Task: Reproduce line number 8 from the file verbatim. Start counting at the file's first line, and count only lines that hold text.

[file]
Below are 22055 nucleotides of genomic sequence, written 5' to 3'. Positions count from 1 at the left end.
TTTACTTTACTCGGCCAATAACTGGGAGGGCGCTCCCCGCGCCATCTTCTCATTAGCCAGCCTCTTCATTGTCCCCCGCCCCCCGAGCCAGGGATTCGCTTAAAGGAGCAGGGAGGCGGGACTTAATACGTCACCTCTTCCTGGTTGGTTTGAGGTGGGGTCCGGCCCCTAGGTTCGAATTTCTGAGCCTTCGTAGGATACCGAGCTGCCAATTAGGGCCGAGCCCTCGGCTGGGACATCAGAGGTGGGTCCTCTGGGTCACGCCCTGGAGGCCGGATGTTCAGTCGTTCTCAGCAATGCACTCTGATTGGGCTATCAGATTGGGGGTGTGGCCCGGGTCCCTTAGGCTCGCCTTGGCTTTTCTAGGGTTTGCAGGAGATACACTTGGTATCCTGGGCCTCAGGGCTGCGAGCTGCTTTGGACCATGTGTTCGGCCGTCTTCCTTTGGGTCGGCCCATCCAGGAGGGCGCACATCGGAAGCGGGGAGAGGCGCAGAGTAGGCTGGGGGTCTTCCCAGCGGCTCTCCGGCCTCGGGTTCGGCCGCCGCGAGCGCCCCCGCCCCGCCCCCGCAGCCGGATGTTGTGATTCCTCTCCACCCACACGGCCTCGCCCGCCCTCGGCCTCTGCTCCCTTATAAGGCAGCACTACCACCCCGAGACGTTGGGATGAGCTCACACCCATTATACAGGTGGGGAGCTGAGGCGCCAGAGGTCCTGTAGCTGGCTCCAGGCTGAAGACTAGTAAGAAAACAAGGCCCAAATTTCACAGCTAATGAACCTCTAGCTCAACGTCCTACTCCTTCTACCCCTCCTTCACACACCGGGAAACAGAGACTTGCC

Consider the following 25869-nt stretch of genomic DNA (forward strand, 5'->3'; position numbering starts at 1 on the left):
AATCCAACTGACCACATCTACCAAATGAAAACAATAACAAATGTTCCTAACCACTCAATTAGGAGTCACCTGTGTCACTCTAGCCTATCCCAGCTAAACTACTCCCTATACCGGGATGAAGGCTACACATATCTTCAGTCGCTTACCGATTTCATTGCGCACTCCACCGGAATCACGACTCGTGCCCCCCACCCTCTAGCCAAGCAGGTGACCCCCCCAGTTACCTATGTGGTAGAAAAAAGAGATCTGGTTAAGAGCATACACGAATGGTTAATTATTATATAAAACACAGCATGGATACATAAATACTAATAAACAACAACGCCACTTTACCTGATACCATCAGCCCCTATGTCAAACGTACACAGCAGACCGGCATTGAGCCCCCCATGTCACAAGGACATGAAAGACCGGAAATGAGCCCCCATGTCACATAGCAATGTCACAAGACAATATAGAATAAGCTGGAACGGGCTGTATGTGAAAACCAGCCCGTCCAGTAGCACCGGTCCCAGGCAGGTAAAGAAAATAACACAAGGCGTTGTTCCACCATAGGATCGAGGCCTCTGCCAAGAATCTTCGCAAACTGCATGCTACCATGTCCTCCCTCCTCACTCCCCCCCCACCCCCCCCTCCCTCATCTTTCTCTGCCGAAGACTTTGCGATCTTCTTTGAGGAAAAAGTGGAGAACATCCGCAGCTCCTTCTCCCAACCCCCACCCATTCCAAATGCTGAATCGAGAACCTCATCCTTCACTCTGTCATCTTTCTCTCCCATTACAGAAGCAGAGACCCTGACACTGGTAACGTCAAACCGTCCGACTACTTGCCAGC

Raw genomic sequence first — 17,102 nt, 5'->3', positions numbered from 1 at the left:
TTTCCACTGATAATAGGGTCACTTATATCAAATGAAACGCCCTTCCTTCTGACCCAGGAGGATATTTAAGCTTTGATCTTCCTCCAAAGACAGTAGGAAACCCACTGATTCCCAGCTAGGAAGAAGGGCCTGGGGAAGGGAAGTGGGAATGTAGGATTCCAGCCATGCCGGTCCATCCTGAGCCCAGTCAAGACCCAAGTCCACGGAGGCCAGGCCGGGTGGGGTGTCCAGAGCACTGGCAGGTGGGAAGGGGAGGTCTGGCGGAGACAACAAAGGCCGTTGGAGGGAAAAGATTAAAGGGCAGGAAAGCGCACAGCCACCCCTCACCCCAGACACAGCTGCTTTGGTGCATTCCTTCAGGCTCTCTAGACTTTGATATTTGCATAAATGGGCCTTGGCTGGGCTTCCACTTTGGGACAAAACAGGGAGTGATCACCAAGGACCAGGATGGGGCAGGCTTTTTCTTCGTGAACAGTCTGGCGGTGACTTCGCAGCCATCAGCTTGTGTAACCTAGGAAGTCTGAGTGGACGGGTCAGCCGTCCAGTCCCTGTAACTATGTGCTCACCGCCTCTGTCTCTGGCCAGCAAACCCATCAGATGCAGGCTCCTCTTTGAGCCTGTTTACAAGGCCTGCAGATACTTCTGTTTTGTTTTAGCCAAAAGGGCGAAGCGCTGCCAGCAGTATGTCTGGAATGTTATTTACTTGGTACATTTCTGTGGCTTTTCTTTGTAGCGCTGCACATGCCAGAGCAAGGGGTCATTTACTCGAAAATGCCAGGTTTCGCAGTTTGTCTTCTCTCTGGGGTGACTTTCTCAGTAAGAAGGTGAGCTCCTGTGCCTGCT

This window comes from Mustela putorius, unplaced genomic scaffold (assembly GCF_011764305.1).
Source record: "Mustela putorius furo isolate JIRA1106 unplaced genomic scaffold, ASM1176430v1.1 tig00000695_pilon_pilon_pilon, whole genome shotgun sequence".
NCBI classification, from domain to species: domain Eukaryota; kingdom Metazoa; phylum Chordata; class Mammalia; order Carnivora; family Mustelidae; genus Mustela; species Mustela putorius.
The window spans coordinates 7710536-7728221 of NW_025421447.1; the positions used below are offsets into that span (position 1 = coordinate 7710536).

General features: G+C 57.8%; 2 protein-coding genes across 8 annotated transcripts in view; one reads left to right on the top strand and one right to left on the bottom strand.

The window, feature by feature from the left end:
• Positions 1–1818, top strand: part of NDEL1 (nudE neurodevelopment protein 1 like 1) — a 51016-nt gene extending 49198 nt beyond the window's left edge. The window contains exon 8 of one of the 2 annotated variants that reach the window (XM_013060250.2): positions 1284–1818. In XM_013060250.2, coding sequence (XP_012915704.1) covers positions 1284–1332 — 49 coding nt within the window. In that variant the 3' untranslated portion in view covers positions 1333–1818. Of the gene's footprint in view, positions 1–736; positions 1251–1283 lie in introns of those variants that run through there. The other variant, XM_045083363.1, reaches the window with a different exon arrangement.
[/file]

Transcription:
Source record: "Mustela putorius furo isolate JIRA1106 unplaced genomic scaffold, ASM1176430v1.1 tig00000695_pilon_pilon_pilon, whole genome shotgun sequence".